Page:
We went back to Route 66 by driving over Little Rock. And when you put Okla as a target into your GPS, you will find out, if you are the guy, who should travel the Route 66. Your computerized system says: " Drive 467 Miles". If you like that, you're fine, if not, book a 2 weeks all vacation in Orlando, Florida. We watched the road unroll. It ran straight as a string all the way to the horizon and this will happen many more times, before you reach Santa Monica, California. On these long distance drives you will get another view of things that happened, you forgive somebody's faults and you see your own actions in another light. An emotional state which could lead to addiction. 

We passed Oklahoma only resting one night in Shawnee. Oklahoma, which suffered from severe storms and tornados this April and May. In the evening hours we arrived in Tucumcari, New Mexico, 900 miles from Memphis. We stayed at the Roadrunner Motel, a place we would chose again. In this town the motels of Route 66 are rebuilt and with murals worth to take pictures of (found out the two murals of the rider who lost his horse). We took some nice shots of the Motel Blue Swallow, a famous spot, pictured millions of times. And if you get lucky, you will meet the "mural-Linda" and the "living-Linda" when you take your lunch at Pow Wow Inn. 

We left Tucumcari and were heading for Las Vegas and Santa Fé. Las Vegas is a quiet town and Santa Fé a pretty nice one, with 200 galleries and a place to be for rich and famous people. If you drive to Albuquerque (Albukerki) put "Madrid" in your GPS and it  will take you on the Turquoise Trail. You will drive through a little town, but today famous because the Road Movie "Wild Hogs" (with John Travolta) was captured there. Soon, we made some pics of Albuquerque which has a large community of Mexican natives driving the big, fat, custom-made cars. We rested in Gallup, where you could spend the night in Hotel El Rancho ("charm of yesterday, convenience of tomorrow", okay, they forgot to mention "prices of today").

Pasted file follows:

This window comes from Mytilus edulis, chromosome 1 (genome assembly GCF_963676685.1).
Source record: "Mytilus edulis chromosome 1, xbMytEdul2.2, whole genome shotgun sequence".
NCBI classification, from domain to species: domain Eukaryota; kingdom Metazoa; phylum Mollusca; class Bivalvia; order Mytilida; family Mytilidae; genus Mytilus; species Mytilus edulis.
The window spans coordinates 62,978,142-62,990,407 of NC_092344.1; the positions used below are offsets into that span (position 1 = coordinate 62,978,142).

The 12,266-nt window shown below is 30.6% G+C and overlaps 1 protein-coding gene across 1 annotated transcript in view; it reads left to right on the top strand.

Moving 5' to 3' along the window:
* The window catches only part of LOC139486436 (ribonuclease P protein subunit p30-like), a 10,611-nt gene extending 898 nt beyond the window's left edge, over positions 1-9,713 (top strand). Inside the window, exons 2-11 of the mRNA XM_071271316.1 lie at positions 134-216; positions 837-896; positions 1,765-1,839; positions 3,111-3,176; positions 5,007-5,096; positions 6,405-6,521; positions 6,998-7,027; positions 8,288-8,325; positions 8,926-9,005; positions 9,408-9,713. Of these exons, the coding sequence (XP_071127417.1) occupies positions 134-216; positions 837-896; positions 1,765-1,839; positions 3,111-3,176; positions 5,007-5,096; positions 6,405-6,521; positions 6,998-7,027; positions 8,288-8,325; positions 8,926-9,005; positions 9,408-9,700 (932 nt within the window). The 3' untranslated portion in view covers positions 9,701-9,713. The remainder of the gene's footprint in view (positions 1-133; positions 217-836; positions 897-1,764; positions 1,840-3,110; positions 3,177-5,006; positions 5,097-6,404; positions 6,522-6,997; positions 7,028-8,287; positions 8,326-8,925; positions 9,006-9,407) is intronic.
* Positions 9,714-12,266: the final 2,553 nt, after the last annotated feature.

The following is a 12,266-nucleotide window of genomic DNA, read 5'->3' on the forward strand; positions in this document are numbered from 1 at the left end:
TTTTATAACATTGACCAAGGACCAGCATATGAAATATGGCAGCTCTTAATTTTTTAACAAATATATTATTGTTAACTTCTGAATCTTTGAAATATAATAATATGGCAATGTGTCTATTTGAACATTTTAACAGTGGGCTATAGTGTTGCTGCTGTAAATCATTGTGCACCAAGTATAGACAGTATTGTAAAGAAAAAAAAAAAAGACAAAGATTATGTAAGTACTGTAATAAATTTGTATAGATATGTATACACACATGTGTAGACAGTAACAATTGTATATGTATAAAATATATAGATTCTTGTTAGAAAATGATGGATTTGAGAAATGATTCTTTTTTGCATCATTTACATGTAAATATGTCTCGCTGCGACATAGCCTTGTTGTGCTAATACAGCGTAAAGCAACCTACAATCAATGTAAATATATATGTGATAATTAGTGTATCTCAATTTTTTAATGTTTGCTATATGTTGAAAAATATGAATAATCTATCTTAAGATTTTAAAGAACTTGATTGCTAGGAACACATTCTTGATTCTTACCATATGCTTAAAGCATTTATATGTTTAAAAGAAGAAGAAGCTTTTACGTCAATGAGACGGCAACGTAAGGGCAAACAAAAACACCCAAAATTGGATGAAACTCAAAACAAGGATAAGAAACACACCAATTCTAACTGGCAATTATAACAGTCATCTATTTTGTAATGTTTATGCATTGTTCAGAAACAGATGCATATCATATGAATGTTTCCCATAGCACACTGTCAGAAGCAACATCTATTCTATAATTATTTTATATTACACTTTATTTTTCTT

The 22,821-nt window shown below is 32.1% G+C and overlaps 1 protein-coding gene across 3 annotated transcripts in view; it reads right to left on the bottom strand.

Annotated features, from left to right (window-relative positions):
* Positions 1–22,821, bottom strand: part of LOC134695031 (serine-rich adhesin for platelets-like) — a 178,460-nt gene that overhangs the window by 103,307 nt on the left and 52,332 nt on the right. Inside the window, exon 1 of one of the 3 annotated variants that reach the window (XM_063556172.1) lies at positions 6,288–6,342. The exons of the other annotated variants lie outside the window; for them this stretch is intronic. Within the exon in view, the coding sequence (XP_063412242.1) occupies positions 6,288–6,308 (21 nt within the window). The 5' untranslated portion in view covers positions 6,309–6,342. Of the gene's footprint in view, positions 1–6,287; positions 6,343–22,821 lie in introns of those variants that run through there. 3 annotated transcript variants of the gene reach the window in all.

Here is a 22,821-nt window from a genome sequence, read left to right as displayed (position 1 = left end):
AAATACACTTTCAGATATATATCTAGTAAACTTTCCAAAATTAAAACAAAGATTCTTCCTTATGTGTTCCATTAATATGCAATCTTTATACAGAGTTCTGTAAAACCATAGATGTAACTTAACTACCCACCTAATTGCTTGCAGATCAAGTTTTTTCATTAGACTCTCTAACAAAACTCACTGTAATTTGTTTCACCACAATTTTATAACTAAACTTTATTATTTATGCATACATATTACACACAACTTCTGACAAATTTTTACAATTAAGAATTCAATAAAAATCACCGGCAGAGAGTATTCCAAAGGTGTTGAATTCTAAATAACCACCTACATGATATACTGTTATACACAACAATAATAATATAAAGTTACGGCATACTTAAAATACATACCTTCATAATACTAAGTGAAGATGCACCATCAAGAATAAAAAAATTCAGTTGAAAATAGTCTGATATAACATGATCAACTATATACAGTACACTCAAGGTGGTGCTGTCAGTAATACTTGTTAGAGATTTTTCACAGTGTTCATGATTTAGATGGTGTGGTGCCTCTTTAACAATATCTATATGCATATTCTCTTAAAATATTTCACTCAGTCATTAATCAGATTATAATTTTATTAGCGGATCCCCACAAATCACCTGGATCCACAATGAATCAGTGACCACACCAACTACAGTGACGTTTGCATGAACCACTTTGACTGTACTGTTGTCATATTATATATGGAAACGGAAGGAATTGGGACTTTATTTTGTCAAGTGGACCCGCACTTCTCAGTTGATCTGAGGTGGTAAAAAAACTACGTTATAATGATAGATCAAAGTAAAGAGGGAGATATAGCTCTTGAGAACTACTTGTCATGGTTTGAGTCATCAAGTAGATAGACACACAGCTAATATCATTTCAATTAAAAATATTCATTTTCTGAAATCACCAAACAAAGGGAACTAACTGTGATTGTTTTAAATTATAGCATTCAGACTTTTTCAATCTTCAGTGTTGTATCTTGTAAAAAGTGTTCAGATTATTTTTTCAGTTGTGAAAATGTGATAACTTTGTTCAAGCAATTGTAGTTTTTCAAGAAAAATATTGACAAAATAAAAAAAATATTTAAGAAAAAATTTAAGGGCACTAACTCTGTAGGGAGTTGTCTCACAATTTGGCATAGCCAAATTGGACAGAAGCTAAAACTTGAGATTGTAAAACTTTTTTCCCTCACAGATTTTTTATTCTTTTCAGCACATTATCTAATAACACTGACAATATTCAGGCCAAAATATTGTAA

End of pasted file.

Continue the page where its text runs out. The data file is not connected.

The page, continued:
Flagstaff was our next target. A town with good sport and music bars and the gateway to Grand Canyon (with the famous spot, where you will see some elks, that's for sure:-)). Be prepared for cold nights, Flagstaff is 6900 feet high (2100 m) and is also a well known ski resort. There's a lot to discover, take your time. As a Route 66 traveler you should stay at Hotel Weatherford or at Hotel Monte Vista. Check out the history and do not be scared of the ghosts of Monte Vista. 

In Seligman, we met a Swiss girl (Uschi) with her German friend Thomas running the best shop for Route 66 souvenirs (and where Thomas serves one of the best cappuccino all over the World). If you follow the old route, you will see Hackberry, with the famous General Store and the Corvette in front of it, before arriving at Kingman.

Kingman, a spot on Route 66 which is a little bit overrated, is the gateway to the old 66 and in Oatman you can attend (noon, 2pm) to a Hollywood type act of drama. Only the donkeys were not very impressed about this performance and they were rather keen on food, even ice-cream from an old lady. 

Next stop was Needles, where the Colorado River showed that it is carrying water, still. We arrived in Laughlin, not on Route 66, and to be honest, we didn't want to go there (I took the wrong exit, uh-uh only 70 miles detour…).

Back on Route 66, Roy's Motel and Cafe (forget about Motel, at least for an overnight accommodation)  in Amboy was a spot I always wanted to see. Yes, it was worth to seeing it. Finally, tired, we checked in at Motel 66 in Barstow. For us, the end of our journey on the Main Street of USA - Route 66. From there, you can go to Las Vegas or to Death Valley (which we did). Very sad, staying at the Motel, we also got the news, that our beloved friend had passed away at the age of 58. She was a big character, RIP. 

Death Valley, a place where people calm down, well, some are banging their heads against the wall, because the Internet-Access is very, very limited and these poor guys, social media addicted, cannot tell the World where they are:-). One of the best places we have ever seen. But, after three nights, we had to hit the road again. To our final destination, Santa Monica, the very end of Route 66. But the traffic in LA sucks, and, to all my Asian friends: You didn't tell me, but, please say yes: You had an Asian-gathering in LA these days, didn't you? 

Is it worth traveling the Mother Road? Yes! We met so many friendly people, like always, when we are in the States. But, Henry Cole, I cannot imagine, that you made it all the way on your Harley within two weeks. If so, you are a hero! And for followers: Needless to say, you should like long distance trips. And if you travel Route 66, you will find your own spots and favorite places.